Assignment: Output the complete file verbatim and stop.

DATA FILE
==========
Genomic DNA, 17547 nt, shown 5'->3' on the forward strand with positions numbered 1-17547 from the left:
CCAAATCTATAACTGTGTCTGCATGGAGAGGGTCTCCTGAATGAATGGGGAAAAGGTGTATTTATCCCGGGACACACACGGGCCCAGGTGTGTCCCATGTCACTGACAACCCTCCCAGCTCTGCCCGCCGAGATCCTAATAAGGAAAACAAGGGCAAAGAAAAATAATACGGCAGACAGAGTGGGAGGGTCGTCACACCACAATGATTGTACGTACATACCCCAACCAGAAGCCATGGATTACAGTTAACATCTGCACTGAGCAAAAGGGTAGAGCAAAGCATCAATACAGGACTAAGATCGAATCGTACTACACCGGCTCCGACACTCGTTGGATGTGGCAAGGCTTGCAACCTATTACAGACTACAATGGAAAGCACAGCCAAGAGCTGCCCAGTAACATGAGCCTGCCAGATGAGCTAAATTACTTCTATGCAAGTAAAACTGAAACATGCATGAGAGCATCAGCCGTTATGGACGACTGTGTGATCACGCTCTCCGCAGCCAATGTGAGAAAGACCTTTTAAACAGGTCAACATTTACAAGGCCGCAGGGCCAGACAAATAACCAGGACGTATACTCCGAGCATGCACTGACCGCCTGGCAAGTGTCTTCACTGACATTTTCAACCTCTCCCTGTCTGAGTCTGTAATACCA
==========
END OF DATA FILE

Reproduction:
Genomic DNA, 17547 nt, shown 5'->3' on the forward strand with positions numbered 1-17547 from the left:
CCAAATCTATAACTGTGTCTGCATGGAGAGGGTCTCCTGAATGAATGGGGAAAAGGTGTATTTATCCCGGGACACACACGGGCCCAGGTGTGTCCCATGTCACTGACAACCCTCCCAGCTCTGCCCGCCGAGATCCTAATAAGGAAAACAAGGGCAAAGAAAAATAATACGGCAGACAGAGTGGGAGGGTCGTCACACCACAATGATTGTACGTACATACCCCAACCAGAAGCCATGGATTACAGTTAACATCTGCACTGAGCAAAAGGGTAGAGCAAAGCATCAATACAGGACTAAGATCGAATCGTACTACACCGGCTCCGACACTCGTTGGATGTGGCAAGGCTTGCAACCTATTACAGACTACAATGGAAAGCACAGCCAAGAGCTGCCCAGTAACATGAGCCTGCCAGATGAGCTAAATTACTTCTATGCAAGTAAAACTGAAACATGCATGAGAGCATCAGCCGTTATGGACGACTGTGTGATCACGCTCTCCGCAGCCAATGTGAGAAAGACCTTTTAAACAGGTCAACATTTACAAGGCCGCAGGGCCAGACAAATAACCAGGACGTATACTCCGAGCATGCACTGACCGCCTGGCAAGTGTCTTCACTGACATTTTCAACCTCTCCCTGTCTGAGTCTGTAATACCA